demographers who need a simple "reality check" for their mathematical
models. "Nigrini showed recently that the populations of the
3000-plus counties in the US are very close to Benford's law," says
Hill. "That suggests it could be a test for models which predict
future populations--if the figures predicted are not close to
Benford, then rethink the model."

Both Nigrini and Hill stress that Benford's law is not a panacea for
fraud-busters or the world's data-crunching ills. Deviations from the
law's predictions can be caused by nothing more nefarious than people
rounding numbers up or down, for example. And both accept that there
is plenty of scope for making a hash of applying it to real-life
situations: "Every mathematical theorem or statistical test can be
misused--that does not worry me," says Hill.

But they share a sense that there are some really clever uses of
Benford's law still waiting to be dreamt up. Says Hill: "For me the
law is a prime example of a mathematical idea which is a surprise to
everyone--even the experts."

Robert Matthews is Science Correspondent for The Sunday Telegraph
Here, there and everywhere

NATURE'S PREFERENCES for certain numbers and sequences has long
fascinated mathematicians. The so-called Golden Mean-- roughly equal
to 1.62 and supposedly giving the most aesthetically pleasing
dimensions for rectangles--has been found lurking in all kinds of
places, from seashells to knots, while the Fibonacci sequence--1, 1,
2, 3, 5, 8 and so on, every figure being the sum of its two
predecessors--crops up everywhere in nature, from the arrangement of
leaves on plants to the pattern on pineapple skins. Benford's law
appears to be another fundamental feature of the mathematical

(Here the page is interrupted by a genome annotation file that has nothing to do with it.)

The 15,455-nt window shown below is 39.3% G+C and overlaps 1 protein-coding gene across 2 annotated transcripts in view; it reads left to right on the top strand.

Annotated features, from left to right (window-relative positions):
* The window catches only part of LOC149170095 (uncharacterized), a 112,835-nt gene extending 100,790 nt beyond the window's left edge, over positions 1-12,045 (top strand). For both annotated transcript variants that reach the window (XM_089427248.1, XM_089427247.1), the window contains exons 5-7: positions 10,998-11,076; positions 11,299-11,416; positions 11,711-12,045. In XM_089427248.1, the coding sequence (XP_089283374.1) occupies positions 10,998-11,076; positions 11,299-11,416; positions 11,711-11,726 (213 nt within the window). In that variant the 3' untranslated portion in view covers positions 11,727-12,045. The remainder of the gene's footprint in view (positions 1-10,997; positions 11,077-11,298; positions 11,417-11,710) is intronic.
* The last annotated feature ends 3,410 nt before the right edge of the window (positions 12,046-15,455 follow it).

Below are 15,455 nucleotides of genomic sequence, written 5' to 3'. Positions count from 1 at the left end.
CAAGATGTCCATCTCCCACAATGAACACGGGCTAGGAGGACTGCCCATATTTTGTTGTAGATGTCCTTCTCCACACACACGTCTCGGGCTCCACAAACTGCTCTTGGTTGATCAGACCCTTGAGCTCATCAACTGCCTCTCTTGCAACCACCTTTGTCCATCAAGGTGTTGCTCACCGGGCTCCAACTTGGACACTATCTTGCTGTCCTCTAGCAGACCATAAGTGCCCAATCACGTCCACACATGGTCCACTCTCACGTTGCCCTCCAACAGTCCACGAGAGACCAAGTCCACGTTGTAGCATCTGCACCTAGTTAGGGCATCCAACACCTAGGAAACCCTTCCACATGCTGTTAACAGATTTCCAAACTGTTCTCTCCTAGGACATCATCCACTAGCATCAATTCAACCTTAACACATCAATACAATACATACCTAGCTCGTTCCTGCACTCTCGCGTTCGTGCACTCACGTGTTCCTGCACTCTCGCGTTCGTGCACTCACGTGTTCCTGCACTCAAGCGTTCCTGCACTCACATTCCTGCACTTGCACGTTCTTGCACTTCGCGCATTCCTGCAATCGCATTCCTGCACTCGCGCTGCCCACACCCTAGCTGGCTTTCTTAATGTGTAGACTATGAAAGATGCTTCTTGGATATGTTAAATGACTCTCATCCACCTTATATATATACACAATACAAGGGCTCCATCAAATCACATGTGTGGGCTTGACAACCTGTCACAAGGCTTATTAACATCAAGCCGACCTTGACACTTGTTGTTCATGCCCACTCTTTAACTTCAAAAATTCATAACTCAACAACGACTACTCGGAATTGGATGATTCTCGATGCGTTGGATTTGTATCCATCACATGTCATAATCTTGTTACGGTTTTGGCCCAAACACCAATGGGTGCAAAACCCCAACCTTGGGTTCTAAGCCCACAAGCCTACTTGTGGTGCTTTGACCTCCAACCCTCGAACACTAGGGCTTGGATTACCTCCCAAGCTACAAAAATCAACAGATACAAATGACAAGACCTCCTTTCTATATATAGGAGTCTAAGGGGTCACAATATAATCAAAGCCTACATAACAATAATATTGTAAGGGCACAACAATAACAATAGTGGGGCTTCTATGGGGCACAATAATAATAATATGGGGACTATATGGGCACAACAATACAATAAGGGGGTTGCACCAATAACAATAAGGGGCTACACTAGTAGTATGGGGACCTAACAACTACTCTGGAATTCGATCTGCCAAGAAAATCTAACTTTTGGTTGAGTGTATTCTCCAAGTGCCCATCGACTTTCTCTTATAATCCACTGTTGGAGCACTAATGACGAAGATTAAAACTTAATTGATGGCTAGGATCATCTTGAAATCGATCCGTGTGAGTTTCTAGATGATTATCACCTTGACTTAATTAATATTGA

universe, with the proportion of numbers starting with the digit D
given by log10 of 1 + (1/D). In other words, around 100 x log2 (30
per cent) of such numbers will begin with "1"; 100 x log1.5 (17.6 per
cent) with "2"; down to 100 x log1.11 (4.6 per cent) with "9". But
the mathematics of Benford's law goes further, predicting the
proportion of digits in the rest of the numbers as well. For example,
the law predicts that "0" is the most likely second digit--accounting
for around 12 per cent of all second digits--while 9 is the least
likely, at 8.5 per cent. Benford's law thus suggests that the most
common non-random numbers are those starting with "10...", which
should be almost 10 times more abundant than the least likely, which
will be those starting "99...". As one might expect, Benford's law
predicts that the relative proportions of 1, 2, 3 and so on making up
later digits of numbers become progressively more even, tending
towards precisely 10 per cent for the least significant digit of
every large number. In a nice little twist, it turns out that the
Fibonacci sequence, the Golden Mean and Benford's law are all linked.
The ratio of successive terms in a Fibonacci sequence tend toward the
golden mean, while the digits of all the numbers making up the
Fibonacci sequence tend to conform to Benford's law.

Further reading:

* Digital Analysis Tests and Statistics, written and published
by Mark Nigrini, is available from mark_nigrini@msn.com
* Eric Weisstein's Treasure Troves of Science - Benford's Law page